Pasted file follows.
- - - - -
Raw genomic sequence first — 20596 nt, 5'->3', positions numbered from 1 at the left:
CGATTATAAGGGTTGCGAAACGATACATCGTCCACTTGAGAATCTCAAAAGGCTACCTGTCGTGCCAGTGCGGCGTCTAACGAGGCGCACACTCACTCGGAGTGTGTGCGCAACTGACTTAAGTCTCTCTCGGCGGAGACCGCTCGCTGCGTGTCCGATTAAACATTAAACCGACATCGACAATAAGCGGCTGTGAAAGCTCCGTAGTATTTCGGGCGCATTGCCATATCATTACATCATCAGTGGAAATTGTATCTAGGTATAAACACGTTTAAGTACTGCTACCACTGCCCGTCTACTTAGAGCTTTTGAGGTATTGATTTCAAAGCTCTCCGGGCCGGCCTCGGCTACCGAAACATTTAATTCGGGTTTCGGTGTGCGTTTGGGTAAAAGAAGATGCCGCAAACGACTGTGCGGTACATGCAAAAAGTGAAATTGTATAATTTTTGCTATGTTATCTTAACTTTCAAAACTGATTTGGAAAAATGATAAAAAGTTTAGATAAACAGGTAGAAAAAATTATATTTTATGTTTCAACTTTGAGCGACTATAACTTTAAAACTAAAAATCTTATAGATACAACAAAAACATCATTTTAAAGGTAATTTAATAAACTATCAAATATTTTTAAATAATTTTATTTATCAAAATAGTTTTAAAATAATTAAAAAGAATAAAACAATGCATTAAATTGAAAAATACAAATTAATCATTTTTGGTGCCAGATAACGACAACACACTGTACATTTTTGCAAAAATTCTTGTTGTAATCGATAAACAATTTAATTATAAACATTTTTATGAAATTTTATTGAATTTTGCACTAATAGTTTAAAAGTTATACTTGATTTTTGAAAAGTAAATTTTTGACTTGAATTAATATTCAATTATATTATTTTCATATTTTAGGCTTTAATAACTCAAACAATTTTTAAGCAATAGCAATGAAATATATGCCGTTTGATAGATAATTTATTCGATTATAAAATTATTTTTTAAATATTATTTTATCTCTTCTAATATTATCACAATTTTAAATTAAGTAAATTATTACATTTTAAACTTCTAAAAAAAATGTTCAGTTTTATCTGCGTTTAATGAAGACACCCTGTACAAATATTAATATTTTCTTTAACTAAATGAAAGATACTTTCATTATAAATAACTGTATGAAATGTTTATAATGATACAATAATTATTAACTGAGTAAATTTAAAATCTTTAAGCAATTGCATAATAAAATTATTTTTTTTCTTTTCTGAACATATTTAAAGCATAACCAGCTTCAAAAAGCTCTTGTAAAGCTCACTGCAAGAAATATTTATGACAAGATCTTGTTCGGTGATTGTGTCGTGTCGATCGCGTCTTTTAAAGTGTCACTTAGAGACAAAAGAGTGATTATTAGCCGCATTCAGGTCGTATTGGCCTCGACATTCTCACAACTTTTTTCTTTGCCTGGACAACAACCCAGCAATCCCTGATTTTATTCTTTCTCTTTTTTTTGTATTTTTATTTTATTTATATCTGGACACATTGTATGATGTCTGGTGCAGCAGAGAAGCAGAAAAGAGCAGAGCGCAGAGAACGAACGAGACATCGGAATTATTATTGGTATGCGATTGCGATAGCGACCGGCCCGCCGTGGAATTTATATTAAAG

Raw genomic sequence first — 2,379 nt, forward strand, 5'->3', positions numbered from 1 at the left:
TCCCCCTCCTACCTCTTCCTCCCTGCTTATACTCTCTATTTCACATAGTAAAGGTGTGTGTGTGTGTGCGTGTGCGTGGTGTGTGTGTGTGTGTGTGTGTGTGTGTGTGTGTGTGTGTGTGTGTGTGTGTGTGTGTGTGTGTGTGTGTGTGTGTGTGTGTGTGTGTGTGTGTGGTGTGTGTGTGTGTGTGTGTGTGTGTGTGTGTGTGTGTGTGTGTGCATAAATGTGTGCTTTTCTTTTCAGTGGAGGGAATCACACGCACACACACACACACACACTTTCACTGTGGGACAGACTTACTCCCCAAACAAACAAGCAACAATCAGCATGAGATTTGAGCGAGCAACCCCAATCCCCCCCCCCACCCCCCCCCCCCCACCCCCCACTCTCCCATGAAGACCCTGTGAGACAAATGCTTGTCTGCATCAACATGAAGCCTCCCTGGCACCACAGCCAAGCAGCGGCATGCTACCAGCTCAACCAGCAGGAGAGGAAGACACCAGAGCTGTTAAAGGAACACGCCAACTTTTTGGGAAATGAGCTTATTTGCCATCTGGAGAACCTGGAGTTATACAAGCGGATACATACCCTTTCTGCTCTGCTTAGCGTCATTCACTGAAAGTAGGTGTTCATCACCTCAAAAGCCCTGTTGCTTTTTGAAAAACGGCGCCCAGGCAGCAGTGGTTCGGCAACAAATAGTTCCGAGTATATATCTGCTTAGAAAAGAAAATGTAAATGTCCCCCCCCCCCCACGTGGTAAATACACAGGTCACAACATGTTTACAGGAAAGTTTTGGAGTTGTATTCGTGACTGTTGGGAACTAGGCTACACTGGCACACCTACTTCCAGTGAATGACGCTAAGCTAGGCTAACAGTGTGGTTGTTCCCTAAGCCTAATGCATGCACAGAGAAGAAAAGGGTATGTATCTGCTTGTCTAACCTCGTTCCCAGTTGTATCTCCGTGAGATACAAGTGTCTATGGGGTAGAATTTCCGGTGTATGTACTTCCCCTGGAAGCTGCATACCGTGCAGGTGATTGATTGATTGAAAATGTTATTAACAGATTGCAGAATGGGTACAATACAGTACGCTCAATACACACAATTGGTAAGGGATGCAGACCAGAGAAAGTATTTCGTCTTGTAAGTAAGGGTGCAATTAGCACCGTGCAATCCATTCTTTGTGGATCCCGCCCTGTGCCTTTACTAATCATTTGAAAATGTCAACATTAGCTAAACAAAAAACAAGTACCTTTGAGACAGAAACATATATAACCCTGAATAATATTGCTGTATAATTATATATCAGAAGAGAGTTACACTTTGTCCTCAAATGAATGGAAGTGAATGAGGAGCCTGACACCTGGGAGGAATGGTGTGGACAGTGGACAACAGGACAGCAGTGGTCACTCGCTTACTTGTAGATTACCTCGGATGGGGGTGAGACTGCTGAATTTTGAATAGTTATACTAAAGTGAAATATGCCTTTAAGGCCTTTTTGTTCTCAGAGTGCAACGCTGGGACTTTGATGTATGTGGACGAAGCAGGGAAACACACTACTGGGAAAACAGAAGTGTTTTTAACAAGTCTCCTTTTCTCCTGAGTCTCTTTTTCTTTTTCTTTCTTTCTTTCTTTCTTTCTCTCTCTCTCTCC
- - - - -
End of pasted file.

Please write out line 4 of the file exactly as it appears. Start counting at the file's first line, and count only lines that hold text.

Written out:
TCCCCCTCCTACCTCTTCCTCCCTGCTTATACTCTCTATTTCACATAGTAAAGGTGTGTGTGTGTGTGCGTGTGCGTGGTGTGTGTGTGTGTGTGTGTGTGTGTGTGTGTGTGTGTGTGTGTGTGTGTGTGTGTGTGTGTGTGTGTGTGTGTGTGTGTGTGTGTGTGTGTGTGGTGTGTGTGTGTGTGTGTGTGTGTGTGTGTGTGTGTGTGTGTGTGCATAAATGTGTGCTTTTCTTTTCAGTGGAGGGAATCACACGCACACACACACACACACACTTTCACTGTGGGACAGACTTACTCCCCAAACAAACAAGCAACAATCAGCATGAGATTTGAGCGAGCAACCCCAATCCCCCCCCCCACCCCCCCCCCCCCACCCCCCACTCTCCCATGAAGACCCTGTGAGACAAATGCTTGTCTGCATCAACATGAAGCCTCCCTGGCACCACAGCCAAGCAGCGGCATGCTACCAGCTCAACCAGCAGGAGAGGAAGACACCAGAGCTGTTAAAGGAACACGCCAACTTTTTGGGAAATGAGCTTATTTGCCATCTGGAGAACCTGGAGTTATACAAGCGGATACATACCCTTTCTGCTCTGCTTAGCGTCATTCACTGAAAGTAGGTGTTCATCACCTCAAAAGCCCTGTTGCTTTTTGAAAAACGGCGCCCAGGCAGCAGTGGTTCGGCAACAAATAGTTCCGAGTATATATCTGCTTAGAAAAGAAAATGTAAATGTCCCCCCCCCCCCACGTGGTAAATACACAGGTCACAACATGTTTACAGGAAAGTTTTGGAGTTGTATTCGTGACTGTTGGGAACTAGGCTACACTGGCACACCTACTTCCAGTGAATGACGCTAAGCTAGGCTAACAGTGTGGTTGTTCCCTAAGCCTAATGCATGCACAGAGAAGAAAAGGGTATGTATCTGCTTGTCTAACCTCGTTCCCAGTTGTATCTCCGTGAGATACAAGTGTCTATGGGGTAGAATTTCCGGTGTATGTACTTCCCCTGGAAGCTGCATACCGTGCAGGTGATTGATTGATTGAAAATGTTATTAACAGATTGCAGAATGGGTACAATACAGTACGCTCAATACACACAATTGGTAAGGGATGCAGACCAGAGAAAGTATTTCGTCTTGTAAGTAAGGGTGCAATTAGCACCGTGCAATCCATTCTTTGTGGATCCCGCCCTGTGCCTTTACTAATCATTTGAAAATGTCAACATTAGCTAAACAAAAAACAAGTACCTTTGAGACAGAAACATATATAACCCTGAATAATATTGCTGTATAATTATATATCAGAAGAGAGTTACACTTTGTCCTCAAATGAATGGAAGTGAATGAGGAGCCTGACACCTGGGAGGAATGGTGTGGACAGTGGACAACAGGACAGCAGTGGTCACTCGCTTACTTGTAGATTACCTCGGATGGGGGTGAGACTGCTGAATTTTGAATAGTTATACTAAAGTGAAATATGCCTTTAAGGCCTTTTTGTTCTCAGAGTGCAACGCTGGGACTTTGATGTATGTGGACGAAGCAGGGAAACACACTACTGGGAAAACAGAAGTGTTTTTAACAAGTCTCCTTTTCTCCTGAGTCTCTTTTTCTTTTTCTTTCTTTCTTTCTTTCTTTCTCTCTCTCTCTCC